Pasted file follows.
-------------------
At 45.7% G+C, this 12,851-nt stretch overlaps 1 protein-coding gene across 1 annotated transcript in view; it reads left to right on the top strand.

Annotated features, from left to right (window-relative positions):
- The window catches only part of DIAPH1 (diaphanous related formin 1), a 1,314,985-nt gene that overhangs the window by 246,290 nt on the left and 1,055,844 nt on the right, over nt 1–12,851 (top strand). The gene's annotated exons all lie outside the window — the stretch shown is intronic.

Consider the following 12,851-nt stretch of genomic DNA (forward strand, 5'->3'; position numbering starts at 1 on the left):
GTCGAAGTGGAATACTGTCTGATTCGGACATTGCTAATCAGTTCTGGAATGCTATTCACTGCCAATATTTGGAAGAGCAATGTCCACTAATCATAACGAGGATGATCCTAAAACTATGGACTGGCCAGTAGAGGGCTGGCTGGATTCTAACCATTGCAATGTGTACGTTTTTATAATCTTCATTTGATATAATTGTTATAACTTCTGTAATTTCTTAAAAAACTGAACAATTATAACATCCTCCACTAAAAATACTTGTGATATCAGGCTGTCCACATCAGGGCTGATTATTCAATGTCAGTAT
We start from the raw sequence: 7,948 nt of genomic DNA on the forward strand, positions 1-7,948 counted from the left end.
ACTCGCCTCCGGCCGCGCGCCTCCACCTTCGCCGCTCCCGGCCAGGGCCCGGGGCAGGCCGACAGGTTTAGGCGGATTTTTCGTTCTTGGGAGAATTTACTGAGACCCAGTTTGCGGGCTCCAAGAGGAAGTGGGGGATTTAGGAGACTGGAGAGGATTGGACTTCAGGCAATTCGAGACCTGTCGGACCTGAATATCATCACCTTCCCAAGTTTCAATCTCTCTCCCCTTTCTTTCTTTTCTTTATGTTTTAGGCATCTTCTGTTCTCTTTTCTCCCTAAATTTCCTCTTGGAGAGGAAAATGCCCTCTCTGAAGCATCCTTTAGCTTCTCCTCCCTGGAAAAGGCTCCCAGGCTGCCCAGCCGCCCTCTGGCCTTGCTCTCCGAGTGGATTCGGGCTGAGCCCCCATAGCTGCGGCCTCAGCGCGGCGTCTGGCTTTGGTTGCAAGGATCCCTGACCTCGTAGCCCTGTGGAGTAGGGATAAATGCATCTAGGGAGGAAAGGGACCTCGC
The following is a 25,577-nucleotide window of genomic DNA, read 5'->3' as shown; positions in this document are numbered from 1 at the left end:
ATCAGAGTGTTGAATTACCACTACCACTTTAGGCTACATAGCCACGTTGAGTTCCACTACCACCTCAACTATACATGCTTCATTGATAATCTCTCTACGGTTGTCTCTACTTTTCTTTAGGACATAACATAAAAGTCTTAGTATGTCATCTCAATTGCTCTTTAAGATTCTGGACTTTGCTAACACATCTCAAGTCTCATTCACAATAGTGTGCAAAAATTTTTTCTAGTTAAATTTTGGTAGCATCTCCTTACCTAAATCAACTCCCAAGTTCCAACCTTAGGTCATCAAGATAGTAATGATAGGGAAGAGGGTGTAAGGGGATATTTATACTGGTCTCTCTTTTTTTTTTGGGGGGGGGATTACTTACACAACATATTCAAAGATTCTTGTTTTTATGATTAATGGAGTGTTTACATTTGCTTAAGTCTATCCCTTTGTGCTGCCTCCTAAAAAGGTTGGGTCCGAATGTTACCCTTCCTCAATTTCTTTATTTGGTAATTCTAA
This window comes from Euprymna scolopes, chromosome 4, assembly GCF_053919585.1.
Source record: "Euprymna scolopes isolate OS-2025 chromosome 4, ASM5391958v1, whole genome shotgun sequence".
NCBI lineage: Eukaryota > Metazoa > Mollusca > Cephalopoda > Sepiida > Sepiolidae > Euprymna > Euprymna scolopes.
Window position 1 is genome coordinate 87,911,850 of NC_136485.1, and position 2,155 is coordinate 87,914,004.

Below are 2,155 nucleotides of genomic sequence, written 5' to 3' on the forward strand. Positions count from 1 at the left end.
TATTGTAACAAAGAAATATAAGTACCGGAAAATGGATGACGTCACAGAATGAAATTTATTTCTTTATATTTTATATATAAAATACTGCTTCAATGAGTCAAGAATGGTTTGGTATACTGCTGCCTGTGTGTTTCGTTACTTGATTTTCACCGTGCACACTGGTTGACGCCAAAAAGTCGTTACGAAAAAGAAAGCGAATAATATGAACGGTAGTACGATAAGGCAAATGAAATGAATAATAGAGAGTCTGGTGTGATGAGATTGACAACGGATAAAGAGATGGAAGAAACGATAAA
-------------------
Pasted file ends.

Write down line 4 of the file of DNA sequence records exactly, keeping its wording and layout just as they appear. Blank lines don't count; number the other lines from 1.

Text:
Consider the following 12,851-nt stretch of genomic DNA (forward strand, 5'->3'; position numbering starts at 1 on the left):